The identification of the CNV spanning Ide in the small portion of the genome we initially screened for allelic ratios suggests that other CNVs are likely to be present within C57BL/6J as well as other carefully maintained inbred strains. The Illumina SNP genotyping technology we utilized for a small-scale screen of 804 informative SNPs distributed across the genome has the potential to detect CNVs of any length that span the SNPs utilized, and thus we can assume that we might have detected the majority of very large CNVs. However, little is known about the average size of potential CNVs within the mouse genome. Until recently, studies were biased toward the identification of the largest CNVs because of the limited resolution of available techniques for detection. More recently, a comprehensive study in mouse utilized array CGH with an average oligo spacing of ~5 kb to identify 80 likely CNVs after screening animals from 20 different strains. The authors identified an average number of 22 CNVs per strain with an average size of 271.5 kb (Graubert et al. 2007). However, recent data using the higher resolution platforms available for human studies suggest that the average CNV size may be much smaller. For example, the median size of all CNVs in the Database of Genomic Variants was reported in 2006 as 18 kb, despite an average size of 118 kb (Freeman et al. 2006), consistent with the majority of human CNVs being relatively small. Additionally, analysis of more than 1000 CNVs identified in human using SNP-based methods, rather than array CGH, found the majority were <10 kb (Eichler 2006). If the majority of CNVs in mouse are similar in size to what is being observed in human, then the SNP panel we used with an average spacing of >3 Mb would only be sufficient to detect a very small fraction of existing CNVs. Full characterization of the extent of intra-strain CNVs will require additional work taking advantage of the latest generation of high-density array CGH technologies.

To limit genetic drift in the Jackson Laboratory colonies, C57BL/6J along with other strains are rederived from a frozen embryo stock every five generations (Taft et al. 2006). The high frequency of heterozygosity we observed for these CNVs in the C57BL/6J colony (64%) suggests that they may exist within the frozen stock and will persist in the population independent of any possible selection. Alternatively, the CNVs could have originated in a single animal after cryopreservation and quickly reached a high frequency in the population because of a population bottleneck created during the recovery of the cryopreserved strain. If this is the case, additional intra-strain CNVs could rapidly introduce unexpected variation into these carefully maintained stocks. Collectively, CNVs like the two we report could account for some of the phenotypic variability reported within strains and previously attributed to environmental, epigenetic, or stochastic differences (Crabbe et al. 1999; de Fourmestraux et al. 2004) and could also alter interpretations of large-scale efforts to collect phenotypic data from inbred strains (Bogue et al. 2007). Possible intra-strain CNVs also need to be considered when interpreting efforts to identify copy number differences among different strains. Indeed, the intra-strain CNV we report spanning Ide has been previously published as a strain-specific difference between C57BL/6J and BALB/cJ (Lakshmi et al. 2006). Additional effort to identify and characterize existing intra-strain CNVs within carefully maintained stocks could increase the diversity of available inbred strains and strengthen their potential to model human variation, especially in light of recent work highlighting the importance of CNVs in human disease (Freeman et al. 2006; Lee and Lupski 2006; Sharp et al. 2006b).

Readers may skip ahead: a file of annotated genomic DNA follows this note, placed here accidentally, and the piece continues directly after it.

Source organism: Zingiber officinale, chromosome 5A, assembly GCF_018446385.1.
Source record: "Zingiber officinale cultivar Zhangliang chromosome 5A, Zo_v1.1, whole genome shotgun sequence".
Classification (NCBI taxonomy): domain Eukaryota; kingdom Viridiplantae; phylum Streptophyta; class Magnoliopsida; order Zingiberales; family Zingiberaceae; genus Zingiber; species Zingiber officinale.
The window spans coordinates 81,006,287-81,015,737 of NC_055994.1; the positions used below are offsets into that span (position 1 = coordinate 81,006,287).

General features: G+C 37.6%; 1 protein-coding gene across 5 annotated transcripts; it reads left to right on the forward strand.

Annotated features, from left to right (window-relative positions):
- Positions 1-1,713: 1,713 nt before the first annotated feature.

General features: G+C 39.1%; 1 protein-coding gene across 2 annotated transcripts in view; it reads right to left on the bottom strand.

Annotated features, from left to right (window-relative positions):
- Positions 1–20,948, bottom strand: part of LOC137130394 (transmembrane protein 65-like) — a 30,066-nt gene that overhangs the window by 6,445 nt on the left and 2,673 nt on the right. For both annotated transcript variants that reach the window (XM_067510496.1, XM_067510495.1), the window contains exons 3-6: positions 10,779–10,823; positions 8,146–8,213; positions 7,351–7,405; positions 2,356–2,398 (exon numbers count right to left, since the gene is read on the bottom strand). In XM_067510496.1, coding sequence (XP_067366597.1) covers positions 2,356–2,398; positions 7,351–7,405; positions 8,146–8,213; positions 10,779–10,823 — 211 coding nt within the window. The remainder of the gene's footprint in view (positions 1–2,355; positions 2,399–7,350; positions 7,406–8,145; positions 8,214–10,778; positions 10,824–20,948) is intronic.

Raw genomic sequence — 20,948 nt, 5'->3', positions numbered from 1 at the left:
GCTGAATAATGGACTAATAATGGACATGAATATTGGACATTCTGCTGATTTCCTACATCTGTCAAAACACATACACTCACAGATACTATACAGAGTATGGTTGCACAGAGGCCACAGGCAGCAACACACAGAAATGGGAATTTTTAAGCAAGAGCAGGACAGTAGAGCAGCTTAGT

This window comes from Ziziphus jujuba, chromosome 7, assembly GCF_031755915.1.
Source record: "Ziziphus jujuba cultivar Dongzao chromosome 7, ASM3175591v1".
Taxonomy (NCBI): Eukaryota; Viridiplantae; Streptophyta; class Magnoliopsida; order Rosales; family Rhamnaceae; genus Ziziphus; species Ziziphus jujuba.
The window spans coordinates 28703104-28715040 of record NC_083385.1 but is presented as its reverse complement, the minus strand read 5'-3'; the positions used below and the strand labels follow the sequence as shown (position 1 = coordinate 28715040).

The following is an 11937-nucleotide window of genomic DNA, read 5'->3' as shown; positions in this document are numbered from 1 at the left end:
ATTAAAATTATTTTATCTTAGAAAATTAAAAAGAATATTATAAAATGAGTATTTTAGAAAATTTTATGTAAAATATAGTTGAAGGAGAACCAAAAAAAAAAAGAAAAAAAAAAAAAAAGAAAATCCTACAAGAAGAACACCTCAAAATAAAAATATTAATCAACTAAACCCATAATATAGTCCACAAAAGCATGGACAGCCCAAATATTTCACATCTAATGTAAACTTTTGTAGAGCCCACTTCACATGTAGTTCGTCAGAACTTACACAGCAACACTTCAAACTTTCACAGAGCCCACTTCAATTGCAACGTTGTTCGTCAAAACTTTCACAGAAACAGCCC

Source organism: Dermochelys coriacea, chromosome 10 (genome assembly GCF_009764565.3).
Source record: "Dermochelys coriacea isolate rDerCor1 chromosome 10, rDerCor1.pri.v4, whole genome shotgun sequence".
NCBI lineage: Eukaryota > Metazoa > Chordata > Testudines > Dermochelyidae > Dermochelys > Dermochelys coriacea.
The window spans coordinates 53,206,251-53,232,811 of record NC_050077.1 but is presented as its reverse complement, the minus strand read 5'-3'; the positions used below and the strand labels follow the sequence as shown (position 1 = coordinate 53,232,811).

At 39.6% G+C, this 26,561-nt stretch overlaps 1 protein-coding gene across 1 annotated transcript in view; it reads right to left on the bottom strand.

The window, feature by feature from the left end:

The CNVs we identified cause duplication of the Ide and Fgfbp3 genes in a high proportion of C57BL/6J individuals and result in increased gene expression. The implications of these findings are important considering that Ide expression differences in engineered mice have been shown to have significant effects on disease phenotypes (Farris et al. 2003; Leissring et al. 2003) and that variants near the IDE locus have been associated with risk for human type 2 diabetes (T2D) (Scott et al. 2007) and Alzheimer disease (AD) (Mueller et al. 2007; Vepsäläinen et al. 2007). Mice carrying subtle differences in Ide expression will be useful for understanding the specific role, if any, of IDE in the pathogenesis of T2D and AD since studies on the association of IDE with disease have been inconclusive (Qiu and Folstein 2006). It is crucial that the status of the Ide CNV in various C57BL/6 colonies be determined since both T2D and AD are often modeled in C57BL/6J mice, whose gene copy number differences identified here could directly influence the exact phenotypes under investigation.